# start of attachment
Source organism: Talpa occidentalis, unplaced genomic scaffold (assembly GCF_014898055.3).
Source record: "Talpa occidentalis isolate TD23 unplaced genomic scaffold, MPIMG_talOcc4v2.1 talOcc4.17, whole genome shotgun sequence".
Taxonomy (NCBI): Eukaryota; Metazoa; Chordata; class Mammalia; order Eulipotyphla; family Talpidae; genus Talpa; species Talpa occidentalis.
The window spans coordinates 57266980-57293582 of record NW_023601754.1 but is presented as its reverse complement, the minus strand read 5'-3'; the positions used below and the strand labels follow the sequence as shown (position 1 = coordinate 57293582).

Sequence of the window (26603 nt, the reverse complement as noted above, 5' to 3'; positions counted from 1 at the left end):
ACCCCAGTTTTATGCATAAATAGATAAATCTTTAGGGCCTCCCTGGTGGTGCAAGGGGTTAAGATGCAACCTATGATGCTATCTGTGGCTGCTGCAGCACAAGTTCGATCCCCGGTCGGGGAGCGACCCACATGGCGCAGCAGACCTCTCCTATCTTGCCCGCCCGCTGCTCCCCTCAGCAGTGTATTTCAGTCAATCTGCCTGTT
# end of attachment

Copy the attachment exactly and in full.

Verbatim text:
Source organism: Talpa occidentalis, unplaced genomic scaffold (assembly GCF_014898055.3).
Source record: "Talpa occidentalis isolate TD23 unplaced genomic scaffold, MPIMG_talOcc4v2.1 talOcc4.17, whole genome shotgun sequence".
Taxonomy (NCBI): Eukaryota; Metazoa; Chordata; class Mammalia; order Eulipotyphla; family Talpidae; genus Talpa; species Talpa occidentalis.
The window spans coordinates 57266980-57293582 of record NW_023601754.1 but is presented as its reverse complement, the minus strand read 5'-3'; the positions used below and the strand labels follow the sequence as shown (position 1 = coordinate 57293582).

Sequence of the window (26603 nt, the reverse complement as noted above, 5' to 3'; positions counted from 1 at the left end):
ACCCCAGTTTTATGCATAAATAGATAAATCTTTAGGGCCTCCCTGGTGGTGCAAGGGGTTAAGATGCAACCTATGATGCTATCTGTGGCTGCTGCAGCACAAGTTCGATCCCCGGTCGGGGAGCGACCCACATGGCGCAGCAGACCTCTCCTATCTTGCCCGCCCGCTGCTCCCCTCAGCAGTGTATTTCAGTCAATCTGCCTGTT